Prepaid debit cards are sold as gift cards at many stores and offered by Visa, Mastercard and American Express. These cards are purchasable with cash, which enables them to be used for anonymous, cash-like digital payments.
Once purchased the cards can be used like normal debit or credit cards, but to be used online, they must be registered on a Website. Purchasing goods with these cards doesn’t make much sense, since any physical item will require a real shipping address, but it’s an attractive option for paying for services. One could use an anonymous debit card to purchase VPN and prepaid cell phone services, both of which will contribute to preserving the privacy of your electronic communications. [Read More…]
The Tarahumara from Hill People Gear is a small pack that manages to reach an impressive equilibrium between simplicity and versatility. Originally envisioned as a hydration carrier, the Tarahumara grew during its development into a small pack and compression panel.
Carrying on the waist isn’t an option when you’re wearing a pack with a belt. In order to do its job, the pack belt needs to wrap tightly around the waist, which makes any bulky items between the waist and the pack belt inappropriate. A holster could be mounted to the pack belt itself, but then you drop your gun whenever you drop your pack. If you choose to carry a handgun in the backcountry, you probably want it with you and readily accessible at all times.
The Kit Bag addresses this problem by allowing the handgun to be carried on the chest. It’s supported by its own harness, worn underneath the pack, which allows the user to drop their pack without removing the Kit Bag.
Many outdoor gear brands sell thin webbing belts. These belts aren’t meant to hold much gear, they simply hold your pants up. The thin, pliable webbing makes for a svelte belt that can be comfortably worn under a pack hip belt or a climbing harness. The webbing also tends to be of a low quality and the belts are often priced ridiculously high. Why pay $15 for something that you can make yourself at little cost, if not for free?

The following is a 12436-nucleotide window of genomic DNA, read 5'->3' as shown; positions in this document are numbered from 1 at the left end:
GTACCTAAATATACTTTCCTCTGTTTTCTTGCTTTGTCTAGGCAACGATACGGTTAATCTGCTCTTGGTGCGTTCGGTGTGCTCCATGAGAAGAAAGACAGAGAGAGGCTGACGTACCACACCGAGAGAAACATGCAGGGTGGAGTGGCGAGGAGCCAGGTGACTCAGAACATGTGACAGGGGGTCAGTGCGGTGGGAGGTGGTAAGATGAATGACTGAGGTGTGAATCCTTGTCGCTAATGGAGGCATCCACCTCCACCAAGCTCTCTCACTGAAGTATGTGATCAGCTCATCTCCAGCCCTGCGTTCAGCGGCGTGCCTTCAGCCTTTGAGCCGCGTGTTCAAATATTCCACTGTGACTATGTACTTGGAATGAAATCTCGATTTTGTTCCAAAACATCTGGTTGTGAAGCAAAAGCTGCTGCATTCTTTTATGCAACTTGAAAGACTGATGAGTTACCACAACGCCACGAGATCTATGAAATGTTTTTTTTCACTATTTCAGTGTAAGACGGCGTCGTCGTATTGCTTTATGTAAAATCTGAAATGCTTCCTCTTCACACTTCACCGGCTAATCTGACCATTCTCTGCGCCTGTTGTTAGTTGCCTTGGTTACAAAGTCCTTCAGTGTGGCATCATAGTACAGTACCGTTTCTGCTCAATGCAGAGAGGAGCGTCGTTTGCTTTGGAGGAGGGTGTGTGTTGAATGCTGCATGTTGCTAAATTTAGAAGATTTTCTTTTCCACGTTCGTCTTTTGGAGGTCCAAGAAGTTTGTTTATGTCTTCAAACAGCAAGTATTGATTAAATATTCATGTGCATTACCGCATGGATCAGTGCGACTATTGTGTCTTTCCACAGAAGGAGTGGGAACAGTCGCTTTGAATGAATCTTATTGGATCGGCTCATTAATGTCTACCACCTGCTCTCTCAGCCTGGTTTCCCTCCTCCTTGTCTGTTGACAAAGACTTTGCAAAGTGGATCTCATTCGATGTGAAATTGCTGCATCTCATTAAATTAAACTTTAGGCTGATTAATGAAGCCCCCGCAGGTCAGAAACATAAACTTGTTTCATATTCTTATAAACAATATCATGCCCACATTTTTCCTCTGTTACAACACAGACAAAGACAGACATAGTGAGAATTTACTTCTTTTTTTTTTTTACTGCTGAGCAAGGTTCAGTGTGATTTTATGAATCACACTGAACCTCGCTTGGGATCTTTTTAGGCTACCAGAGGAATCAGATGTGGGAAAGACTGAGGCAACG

I had worn a Frequent Flyer Belt from The Wilderness Tactical on a daily basis for a number of years. It is an excellent belt, but I occasionally found the wide and thick webbing, which is appropriate for some uses, to be uncomfortable and cause chafing under the heavy hip belt of my pack. As an experiment, I purchased a Patagonia Friction Belt when it was heavily discounted during a sale. That worked well for a while — it was more comfortable under my pack — but the webbing used was very low quality. It was also still a bit stiff. I thought, why should there be any stiffness at all to the belt? It serves no purpose in the backcountry. [Read More…]
Kuiu is a relative new-comer to the market. Their products are easily and accurately summed up in the company’s slogan: Ultralight Mountain Hunting. For a backcountry traveler like myself, that slogan is immediately enticing.
I’m very conscious about the weight of the gear that I bring to the mountains, weighing and logging every gram. But hunting and particularly mountain hunting, also suggests a measure of durability, which is too often missing from the lightweight paradigm. [Read More…]
Tyvek is a synthetic material made by DuPont, most regularly used at construction sites for wrapping house frames. It is a rather strong material and fairly waterproof. It is so ubiquitous in industrial usage as to be freely available to the intrepid individual. Partly because of this, Tyvek is popular among many wilderness travelers for use as a cheap, lightweight, and effective groundcloth in conjunction with a tarp shelter.
The United States Postal Service’s Priority Mail envelopes are also made out of the material. Some time ago I saw a picture of one of these envelopes in use as a stuff sack. I thought it was a great idea and decided to make my own. I’ve since made a number of them and find them to be very useful. There tends to always be at least one in my pack. [Read More…]